For anyone who has been laughing too much today this NY Times analysis of political comedy by Jason Zinoman should bring the clouds right back into your life. Why, he wonders, is political comedy not moving the needle of public opinion?
At the Rally to Restore Sanity in 2010, Jon Stewart delivered a funny political speech to a crowd of his fans on the mall in Washington, D.C. He praised reasonableness, compromise and the virtue of working together with our opponents. Insanity however proved resilient. Last month, he told an audience that it was an error to mistake cultural power for real power, adding: “I, being a part of that machine and mechanism, do feel oddly culpable.”
For Mr. Stewart, who more than anyone elevated the political stature of the late-night talk show, to make such a concession is jarring. But it fits the mood right now, one defined not by the army of his television successors but by the Australian stand-up Hannah Gadsby. Her ferocious special “Nanette” tapped into a growing cultural anxiety about the limits of comedy. She skewered the nature of jokes, arguing that because they inevitably lead to incomplete stories, they evade difficult truths.
And in the Age of Trump:
In the past year or so, there has been a backlash to the growing role of comedy, and as with nearly every cultural trend these days, Donald J. Trump has something to do with it. He became famous in part because of comedy institutions; he was a fixture on roasts, late-night talk shows and Howard Stern. But once he ran for president, comedians obsessed about him as much as cable-news hosts did. Despite the endless internet headlines trumpeting how this host eviscerated him or that comic destroyed Mr. Trump, none did. This clarified what comedy could accomplish.
On her new Netflix series, Michelle Wolf, a veteran of “The Daily Show,” brilliantly satirized the self-importance of current comedy, skewering the entire genre of righteous political humor that Mr. Stewart gave birth to, mocking its ineffectuality while breaking down the hack conventions of a bit that always ends with the same Trump insult. “Writing jokes is hard. It’s really hard,” she said. “You know what’s easier? An earnest plea.”
Where Ms. Gadsby suggests that jokes obscure a comedian’s ability to tell the full truth, Ms. Wolf argues that the imperative to go viral with a sincere insult has gotten in the way of being funny.
I love a mystery - what's going ? A suggested explanation - blame MeToo! (That is as close as he comes to making a joke but I think he is serious):
Then there were the many comedians accused of sexual misconduct. Their private behavior was often at odds with their public profile, and since audiences put more stock in the authenticity of a comic’s constructed stage persona than, say, a fictional character in a play, attitudes toward comedy grew darker.
OK, blaming MeToo is bold, so points for that.
And on to the deeper 'explanation', or at least the start:
But the best way to understand this new skepticism about comedy is as a corrective to the wildly romantic and expansive view that has been ascendant for decades but is, historically, an anomaly. A dominant theory of jokes for most of Western civilization, superiority theory, as it’s now called in academia, rests on the idea that laughter has an abusive core, that ridiculing something else makes us feel better about ourselves. This is why Aristotle wondered if certain kinds of jokes (or “jesting” as he called it) should be banned.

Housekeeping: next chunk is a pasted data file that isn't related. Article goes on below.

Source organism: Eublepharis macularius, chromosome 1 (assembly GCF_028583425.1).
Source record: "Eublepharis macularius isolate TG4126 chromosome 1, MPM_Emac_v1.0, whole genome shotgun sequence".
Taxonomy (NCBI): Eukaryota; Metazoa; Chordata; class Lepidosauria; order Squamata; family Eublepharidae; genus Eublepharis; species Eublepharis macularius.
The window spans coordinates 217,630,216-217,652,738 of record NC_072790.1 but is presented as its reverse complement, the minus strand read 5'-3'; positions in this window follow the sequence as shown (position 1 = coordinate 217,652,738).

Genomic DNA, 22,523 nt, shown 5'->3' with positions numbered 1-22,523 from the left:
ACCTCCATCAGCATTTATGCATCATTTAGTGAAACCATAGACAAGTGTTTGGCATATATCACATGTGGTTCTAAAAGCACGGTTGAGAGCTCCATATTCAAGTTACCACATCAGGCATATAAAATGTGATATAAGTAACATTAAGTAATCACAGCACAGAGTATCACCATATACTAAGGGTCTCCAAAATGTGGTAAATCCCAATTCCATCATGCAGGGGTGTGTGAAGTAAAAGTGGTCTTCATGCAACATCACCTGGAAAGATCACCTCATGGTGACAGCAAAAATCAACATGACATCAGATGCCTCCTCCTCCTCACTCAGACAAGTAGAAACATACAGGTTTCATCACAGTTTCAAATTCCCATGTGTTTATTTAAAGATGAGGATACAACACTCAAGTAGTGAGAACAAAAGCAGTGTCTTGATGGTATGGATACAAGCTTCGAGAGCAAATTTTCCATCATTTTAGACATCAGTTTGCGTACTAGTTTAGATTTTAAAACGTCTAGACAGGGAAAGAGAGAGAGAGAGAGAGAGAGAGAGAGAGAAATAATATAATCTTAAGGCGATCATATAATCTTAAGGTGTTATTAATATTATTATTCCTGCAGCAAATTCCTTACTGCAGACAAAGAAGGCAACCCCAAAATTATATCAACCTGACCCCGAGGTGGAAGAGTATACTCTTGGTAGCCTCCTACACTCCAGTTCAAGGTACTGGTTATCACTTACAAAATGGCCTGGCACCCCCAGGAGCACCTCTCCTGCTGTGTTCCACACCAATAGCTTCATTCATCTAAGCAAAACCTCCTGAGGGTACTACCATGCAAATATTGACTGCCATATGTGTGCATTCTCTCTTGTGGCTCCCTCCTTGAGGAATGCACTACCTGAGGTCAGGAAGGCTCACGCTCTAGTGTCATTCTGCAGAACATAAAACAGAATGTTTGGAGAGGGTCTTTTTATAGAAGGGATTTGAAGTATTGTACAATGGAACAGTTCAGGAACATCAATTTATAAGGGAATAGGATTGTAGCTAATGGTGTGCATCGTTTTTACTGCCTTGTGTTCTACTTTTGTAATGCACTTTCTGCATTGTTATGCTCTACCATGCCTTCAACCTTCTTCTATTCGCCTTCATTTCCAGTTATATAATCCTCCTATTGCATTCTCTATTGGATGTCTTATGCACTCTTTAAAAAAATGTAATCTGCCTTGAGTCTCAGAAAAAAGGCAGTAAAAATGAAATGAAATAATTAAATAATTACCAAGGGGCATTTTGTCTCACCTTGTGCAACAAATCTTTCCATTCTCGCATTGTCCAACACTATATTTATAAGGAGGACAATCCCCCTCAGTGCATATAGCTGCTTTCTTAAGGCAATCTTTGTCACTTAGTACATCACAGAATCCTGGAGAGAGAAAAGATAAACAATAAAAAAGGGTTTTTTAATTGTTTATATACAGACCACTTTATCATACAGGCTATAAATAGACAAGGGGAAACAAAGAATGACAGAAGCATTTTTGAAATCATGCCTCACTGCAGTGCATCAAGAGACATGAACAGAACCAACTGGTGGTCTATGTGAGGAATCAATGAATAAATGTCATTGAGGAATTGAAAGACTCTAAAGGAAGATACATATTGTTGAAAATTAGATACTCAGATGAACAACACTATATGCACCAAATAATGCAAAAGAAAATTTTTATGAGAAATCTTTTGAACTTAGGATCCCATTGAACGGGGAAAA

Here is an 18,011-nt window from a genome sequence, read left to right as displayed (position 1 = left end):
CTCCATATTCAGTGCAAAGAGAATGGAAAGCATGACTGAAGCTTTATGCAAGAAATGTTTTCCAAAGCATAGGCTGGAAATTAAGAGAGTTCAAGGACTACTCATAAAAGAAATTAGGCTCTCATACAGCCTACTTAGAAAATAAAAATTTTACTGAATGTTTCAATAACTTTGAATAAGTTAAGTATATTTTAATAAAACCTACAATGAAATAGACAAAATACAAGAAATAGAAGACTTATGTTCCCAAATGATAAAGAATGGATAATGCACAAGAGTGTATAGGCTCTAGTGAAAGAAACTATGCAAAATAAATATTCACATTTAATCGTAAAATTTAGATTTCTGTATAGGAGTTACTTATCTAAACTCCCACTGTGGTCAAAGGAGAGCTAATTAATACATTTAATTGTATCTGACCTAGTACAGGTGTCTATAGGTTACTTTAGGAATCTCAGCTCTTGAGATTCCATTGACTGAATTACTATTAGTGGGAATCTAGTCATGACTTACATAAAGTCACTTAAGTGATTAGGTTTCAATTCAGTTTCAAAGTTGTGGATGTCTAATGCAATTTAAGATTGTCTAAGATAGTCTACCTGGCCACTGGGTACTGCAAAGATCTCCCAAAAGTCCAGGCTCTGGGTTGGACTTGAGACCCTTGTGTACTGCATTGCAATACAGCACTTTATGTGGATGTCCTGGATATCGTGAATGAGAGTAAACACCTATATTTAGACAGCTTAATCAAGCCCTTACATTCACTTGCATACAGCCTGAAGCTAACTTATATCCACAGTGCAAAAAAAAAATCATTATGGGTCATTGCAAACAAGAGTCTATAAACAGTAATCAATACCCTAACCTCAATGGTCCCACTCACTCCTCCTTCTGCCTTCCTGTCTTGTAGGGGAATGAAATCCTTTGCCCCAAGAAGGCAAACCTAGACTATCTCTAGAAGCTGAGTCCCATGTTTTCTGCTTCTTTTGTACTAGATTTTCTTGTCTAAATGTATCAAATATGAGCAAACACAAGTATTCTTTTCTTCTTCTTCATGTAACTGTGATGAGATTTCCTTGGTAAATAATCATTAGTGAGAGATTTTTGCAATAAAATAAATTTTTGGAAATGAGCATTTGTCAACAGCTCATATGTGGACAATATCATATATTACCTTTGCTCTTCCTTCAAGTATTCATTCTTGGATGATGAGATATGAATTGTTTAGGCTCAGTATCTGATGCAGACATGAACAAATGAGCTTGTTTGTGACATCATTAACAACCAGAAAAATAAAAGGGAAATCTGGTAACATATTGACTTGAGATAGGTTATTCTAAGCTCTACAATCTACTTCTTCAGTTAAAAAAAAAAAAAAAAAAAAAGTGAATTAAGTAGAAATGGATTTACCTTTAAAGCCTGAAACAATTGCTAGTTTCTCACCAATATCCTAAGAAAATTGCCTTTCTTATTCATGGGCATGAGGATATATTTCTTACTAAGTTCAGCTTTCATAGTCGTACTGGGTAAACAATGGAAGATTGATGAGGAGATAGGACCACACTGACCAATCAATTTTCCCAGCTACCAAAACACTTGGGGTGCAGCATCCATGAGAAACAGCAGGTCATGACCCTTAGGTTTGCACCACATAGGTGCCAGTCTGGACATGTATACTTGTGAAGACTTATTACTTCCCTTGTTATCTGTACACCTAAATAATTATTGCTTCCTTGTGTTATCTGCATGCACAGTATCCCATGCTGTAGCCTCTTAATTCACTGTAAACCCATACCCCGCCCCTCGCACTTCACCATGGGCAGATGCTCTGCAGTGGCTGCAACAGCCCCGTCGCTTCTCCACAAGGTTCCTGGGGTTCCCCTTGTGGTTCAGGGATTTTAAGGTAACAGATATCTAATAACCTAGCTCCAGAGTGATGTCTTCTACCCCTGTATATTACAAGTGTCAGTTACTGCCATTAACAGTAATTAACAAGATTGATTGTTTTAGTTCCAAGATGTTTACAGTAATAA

But starting perhaps with Norman Cousins’s 1979 memoir, “Anatomy of an Illness as Perceived by a Patient,” which described how a steady diet of the Marx Brothers and “Candid Camera” helped cure himself of a possibly fatal disease, a new optimism about humor emerged. Studies about the benefits of comedy proliferated. You can find articles claiming laughter lowers your blood pressure, reduces stress and anxiety, burns calories, boosts your immune system and even diminishes your chance of heart disease and dementia.
I know that I am just a troglodyte knuckle-dragging old white guy but I am not seeing a contradiction between lower blood pressure and reduced stress on the one hand and feeling better about yourself on the other. Nor would it occur to me that most of the late-night assaults on Republicans are about something other than inducing a feeling of superiority in the audience. C'mon, the Desolation of Smug has been a liberal shouting point for a while. And yes, its funny to think that comics, some of who once prided themselves on being transgressive, might now simply be functioning as outriders for the PC Police.
Well. Might it be that two decades of comedy with a 'conservatives suck' punchline still amuses the choir (and helps keep them in line, as do the Twitter mobs) but no longer changes minds? Unexplored territory! Although to be fair, Mr. Zinoman does link to Michele Wolf (Yes, of White House Correspondents Dinner infamy) and her bit about the stale, formulaic Trump-bashing that is the life blood of late night comedy. She won't get there but right now it is conservatism that's transgressive.